Posts Tagged ‘re-writing’

The annual review provided by the Big Brother that is WordPress suggested that we revisit old posts and write about those subjects again. This seemed a bit counter-productive to me but as I trawled through some really old posts I began to see possibilities.

I blogged a couple of years ago about the first paid job I ever had, aged thirteen, writing up the new year’s stock books for my father. (If you want to read about that, you can do so here). This was lucrative while it lasted but it didn’t provide me with regular income and at that age, when the lure of Aqua Manda scented products and shops such as Chelsea Girl beckoned, money was all important.

Babysitting became the next option. A friend of mine, Viv, seemed to have a monopoly in the village which I was keen to break into. A recently built housing estate spawned plenty of opportunity and I began to get the odd Saturday night slot. I can’t say that looking after other people’s children particularly appealed – I wasn’t that bothered about taking care of my own siblings – but Viv assured me it was easy money and that most people had coloured TV sets and a never ending supply of biscuits.

Once the children are in bed, having read them a story, got them drinks, admired their Lego model, reassured them there are no monsters and Mummy and Daddy will be back soon, the evening is pretty much your own but sitting by yourself in someone else’s house is the weirdest thing. You’re not familiar with the creaks the house makes; the heating system might rumble on like thunder, the washing machine, set on a timer, may well spring into action to take advantage of cheaper electricity. There are likely to be small rodents somewhere in a cage running round in a wheel. You are on edge for four hours just waiting for the parents to get back and free you from this potential peril.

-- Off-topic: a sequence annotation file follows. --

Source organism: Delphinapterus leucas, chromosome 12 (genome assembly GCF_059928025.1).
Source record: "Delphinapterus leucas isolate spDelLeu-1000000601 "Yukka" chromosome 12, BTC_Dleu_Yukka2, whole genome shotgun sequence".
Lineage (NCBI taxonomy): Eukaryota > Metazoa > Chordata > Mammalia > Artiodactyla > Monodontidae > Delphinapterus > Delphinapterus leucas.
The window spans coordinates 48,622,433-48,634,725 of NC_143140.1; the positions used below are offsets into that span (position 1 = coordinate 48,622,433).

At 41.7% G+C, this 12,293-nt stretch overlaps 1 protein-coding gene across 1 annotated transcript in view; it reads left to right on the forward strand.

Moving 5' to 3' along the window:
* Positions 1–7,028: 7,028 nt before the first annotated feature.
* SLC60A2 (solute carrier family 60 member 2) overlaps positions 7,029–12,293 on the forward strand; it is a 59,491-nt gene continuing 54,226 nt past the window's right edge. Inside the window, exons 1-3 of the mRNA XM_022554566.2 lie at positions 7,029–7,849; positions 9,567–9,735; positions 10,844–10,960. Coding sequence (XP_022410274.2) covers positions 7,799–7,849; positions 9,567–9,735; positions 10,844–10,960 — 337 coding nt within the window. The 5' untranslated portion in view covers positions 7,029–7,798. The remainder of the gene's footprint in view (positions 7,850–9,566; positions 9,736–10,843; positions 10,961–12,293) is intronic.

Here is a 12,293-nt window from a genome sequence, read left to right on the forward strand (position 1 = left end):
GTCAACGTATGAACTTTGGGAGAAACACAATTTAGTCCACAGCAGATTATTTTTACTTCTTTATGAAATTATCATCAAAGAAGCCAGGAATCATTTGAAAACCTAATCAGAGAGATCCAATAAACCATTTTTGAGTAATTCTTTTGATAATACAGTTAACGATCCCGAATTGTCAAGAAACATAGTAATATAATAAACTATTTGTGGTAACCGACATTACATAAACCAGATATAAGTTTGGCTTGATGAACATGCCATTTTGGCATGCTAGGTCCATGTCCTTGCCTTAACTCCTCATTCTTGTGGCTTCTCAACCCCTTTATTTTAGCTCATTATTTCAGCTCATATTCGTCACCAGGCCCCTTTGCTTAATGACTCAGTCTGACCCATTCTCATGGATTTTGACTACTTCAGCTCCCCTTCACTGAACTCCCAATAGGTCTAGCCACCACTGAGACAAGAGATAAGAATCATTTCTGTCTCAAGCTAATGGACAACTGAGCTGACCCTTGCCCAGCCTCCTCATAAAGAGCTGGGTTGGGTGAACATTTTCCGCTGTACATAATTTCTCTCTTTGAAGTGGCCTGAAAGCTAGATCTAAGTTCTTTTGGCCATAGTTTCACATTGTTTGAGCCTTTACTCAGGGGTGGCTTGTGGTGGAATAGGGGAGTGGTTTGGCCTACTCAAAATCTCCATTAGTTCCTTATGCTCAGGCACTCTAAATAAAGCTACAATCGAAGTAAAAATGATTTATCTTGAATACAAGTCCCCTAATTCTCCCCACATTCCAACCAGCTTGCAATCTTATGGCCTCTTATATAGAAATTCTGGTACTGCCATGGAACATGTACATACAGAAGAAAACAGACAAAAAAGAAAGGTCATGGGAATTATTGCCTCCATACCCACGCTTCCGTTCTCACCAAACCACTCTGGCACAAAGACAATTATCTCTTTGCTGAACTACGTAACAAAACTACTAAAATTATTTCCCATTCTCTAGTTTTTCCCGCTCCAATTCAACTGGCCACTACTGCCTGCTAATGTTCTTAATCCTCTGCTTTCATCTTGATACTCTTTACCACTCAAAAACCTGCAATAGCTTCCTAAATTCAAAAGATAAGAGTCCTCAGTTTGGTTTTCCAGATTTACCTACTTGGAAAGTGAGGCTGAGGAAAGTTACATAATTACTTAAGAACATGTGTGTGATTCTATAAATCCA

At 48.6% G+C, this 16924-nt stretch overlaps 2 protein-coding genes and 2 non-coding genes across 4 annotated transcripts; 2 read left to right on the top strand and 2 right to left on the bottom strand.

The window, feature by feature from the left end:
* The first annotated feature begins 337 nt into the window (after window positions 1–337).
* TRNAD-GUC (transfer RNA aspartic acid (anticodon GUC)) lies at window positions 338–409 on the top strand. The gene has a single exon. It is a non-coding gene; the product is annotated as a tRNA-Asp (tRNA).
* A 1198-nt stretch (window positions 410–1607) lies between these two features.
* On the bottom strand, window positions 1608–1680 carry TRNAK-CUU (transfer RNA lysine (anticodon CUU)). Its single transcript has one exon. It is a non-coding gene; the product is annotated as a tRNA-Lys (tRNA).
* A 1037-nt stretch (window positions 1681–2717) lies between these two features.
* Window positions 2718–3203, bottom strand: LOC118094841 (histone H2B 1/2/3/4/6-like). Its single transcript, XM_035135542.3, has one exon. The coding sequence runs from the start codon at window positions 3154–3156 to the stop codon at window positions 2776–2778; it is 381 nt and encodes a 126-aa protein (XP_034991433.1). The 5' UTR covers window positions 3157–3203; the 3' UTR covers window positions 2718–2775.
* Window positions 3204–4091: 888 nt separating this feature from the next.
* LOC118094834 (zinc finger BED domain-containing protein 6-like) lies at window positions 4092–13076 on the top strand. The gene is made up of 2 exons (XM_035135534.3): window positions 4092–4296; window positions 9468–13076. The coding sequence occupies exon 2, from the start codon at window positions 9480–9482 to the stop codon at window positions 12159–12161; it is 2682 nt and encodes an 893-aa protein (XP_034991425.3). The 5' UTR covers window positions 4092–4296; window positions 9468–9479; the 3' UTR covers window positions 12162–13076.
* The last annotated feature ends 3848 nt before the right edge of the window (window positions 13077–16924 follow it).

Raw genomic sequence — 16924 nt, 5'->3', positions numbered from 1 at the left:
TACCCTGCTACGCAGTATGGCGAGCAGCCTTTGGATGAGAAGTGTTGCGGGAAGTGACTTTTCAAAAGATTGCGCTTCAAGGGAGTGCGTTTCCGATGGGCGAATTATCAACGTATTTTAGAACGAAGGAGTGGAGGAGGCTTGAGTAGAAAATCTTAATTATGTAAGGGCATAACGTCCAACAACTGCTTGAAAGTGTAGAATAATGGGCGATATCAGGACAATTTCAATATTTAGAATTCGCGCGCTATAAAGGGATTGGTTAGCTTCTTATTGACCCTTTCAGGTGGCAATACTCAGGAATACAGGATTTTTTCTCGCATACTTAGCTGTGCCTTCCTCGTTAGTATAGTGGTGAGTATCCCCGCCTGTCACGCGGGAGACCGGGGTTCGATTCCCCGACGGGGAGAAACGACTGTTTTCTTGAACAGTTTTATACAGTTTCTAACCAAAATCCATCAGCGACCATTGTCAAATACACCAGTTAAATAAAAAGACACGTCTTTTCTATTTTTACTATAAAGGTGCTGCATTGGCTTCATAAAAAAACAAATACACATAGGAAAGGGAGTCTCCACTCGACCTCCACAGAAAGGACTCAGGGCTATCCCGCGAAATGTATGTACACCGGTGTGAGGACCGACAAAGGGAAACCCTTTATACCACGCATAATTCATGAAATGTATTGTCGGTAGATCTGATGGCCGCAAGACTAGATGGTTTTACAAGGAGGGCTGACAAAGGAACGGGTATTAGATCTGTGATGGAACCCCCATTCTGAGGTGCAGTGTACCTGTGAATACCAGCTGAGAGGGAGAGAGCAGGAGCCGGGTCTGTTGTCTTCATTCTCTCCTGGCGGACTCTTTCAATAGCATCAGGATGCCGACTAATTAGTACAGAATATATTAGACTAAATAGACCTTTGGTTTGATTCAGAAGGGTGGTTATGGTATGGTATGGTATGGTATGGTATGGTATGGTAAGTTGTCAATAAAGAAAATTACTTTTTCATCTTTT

One household I sat for locked the telephone in their bedroom. What kind of family have locks on their internal doors – and who in their right minds locks a telephone away from someone who is acting in loco parentis? Did they think I’d be spending the evening ringing friends in Australia? What would I have done if an emergency presented itself? I never sat for that particular family again. In fact, I wasn’t very successful as a babysitter – I let Viv maintain her monopoly – but I stuck it out until I was fifteen or so until I was able to obtain a proper job: my first foray into retail. But that’ll have to wait until part two.

*My Brilliant Career – a 1901 novel by Miles Franklin about a young Australian girl, Sybylla, and her secret desire to become a writer. It was made into a film in 1979 starring Judy Davis. I’ve always wanted to use that as a title – and now I have.

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